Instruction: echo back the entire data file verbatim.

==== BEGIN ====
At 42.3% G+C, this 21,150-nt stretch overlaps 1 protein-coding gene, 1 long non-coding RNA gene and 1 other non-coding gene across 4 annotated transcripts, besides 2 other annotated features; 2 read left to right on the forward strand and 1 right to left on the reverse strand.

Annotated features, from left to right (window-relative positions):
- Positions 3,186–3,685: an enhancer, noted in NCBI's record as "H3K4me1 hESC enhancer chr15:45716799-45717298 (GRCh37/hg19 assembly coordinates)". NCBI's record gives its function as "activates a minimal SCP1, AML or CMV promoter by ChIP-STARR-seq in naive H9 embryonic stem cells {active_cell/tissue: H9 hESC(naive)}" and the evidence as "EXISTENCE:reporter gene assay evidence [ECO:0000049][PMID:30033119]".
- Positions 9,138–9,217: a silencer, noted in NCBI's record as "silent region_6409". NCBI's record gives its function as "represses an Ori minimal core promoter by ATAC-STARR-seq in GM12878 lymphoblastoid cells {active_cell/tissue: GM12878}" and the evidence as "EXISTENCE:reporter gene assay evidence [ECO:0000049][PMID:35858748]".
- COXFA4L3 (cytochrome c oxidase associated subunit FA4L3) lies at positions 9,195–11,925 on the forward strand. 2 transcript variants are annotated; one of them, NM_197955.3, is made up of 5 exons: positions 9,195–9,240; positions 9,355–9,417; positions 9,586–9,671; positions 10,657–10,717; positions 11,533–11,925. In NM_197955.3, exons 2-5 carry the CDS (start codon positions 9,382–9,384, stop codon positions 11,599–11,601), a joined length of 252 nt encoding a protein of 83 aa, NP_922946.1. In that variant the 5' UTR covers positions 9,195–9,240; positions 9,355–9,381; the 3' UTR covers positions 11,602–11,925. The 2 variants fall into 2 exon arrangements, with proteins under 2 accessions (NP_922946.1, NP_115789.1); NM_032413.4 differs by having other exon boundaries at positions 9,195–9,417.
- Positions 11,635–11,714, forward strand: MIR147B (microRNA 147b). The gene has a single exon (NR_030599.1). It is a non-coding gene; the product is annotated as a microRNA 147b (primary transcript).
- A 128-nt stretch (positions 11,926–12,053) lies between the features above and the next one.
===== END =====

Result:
At 42.3% G+C, this 21,150-nt stretch overlaps 1 protein-coding gene, 1 long non-coding RNA gene and 1 other non-coding gene across 4 annotated transcripts, besides 2 other annotated features; 2 read left to right on the forward strand and 1 right to left on the reverse strand.

Annotated features, from left to right (window-relative positions):
- Positions 3,186–3,685: an enhancer, noted in NCBI's record as "H3K4me1 hESC enhancer chr15:45716799-45717298 (GRCh37/hg19 assembly coordinates)". NCBI's record gives its function as "activates a minimal SCP1, AML or CMV promoter by ChIP-STARR-seq in naive H9 embryonic stem cells {active_cell/tissue: H9 hESC(naive)}" and the evidence as "EXISTENCE:reporter gene assay evidence [ECO:0000049][PMID:30033119]".
- Positions 9,138–9,217: a silencer, noted in NCBI's record as "silent region_6409". NCBI's record gives its function as "represses an Ori minimal core promoter by ATAC-STARR-seq in GM12878 lymphoblastoid cells {active_cell/tissue: GM12878}" and the evidence as "EXISTENCE:reporter gene assay evidence [ECO:0000049][PMID:35858748]".
- COXFA4L3 (cytochrome c oxidase associated subunit FA4L3) lies at positions 9,195–11,925 on the forward strand. 2 transcript variants are annotated; one of them, NM_197955.3, is made up of 5 exons: positions 9,195–9,240; positions 9,355–9,417; positions 9,586–9,671; positions 10,657–10,717; positions 11,533–11,925. In NM_197955.3, exons 2-5 carry the CDS (start codon positions 9,382–9,384, stop codon positions 11,599–11,601), a joined length of 252 nt encoding a protein of 83 aa, NP_922946.1. In that variant the 5' UTR covers positions 9,195–9,240; positions 9,355–9,381; the 3' UTR covers positions 11,602–11,925. The 2 variants fall into 2 exon arrangements, with proteins under 2 accessions (NP_922946.1, NP_115789.1); NM_032413.4 differs by having other exon boundaries at positions 9,195–9,417.
- Positions 11,635–11,714, forward strand: MIR147B (microRNA 147b). The gene has a single exon (NR_030599.1). It is a non-coding gene; the product is annotated as a microRNA 147b (primary transcript).
- A 128-nt stretch (positions 11,926–12,053) lies between the features above and the next one.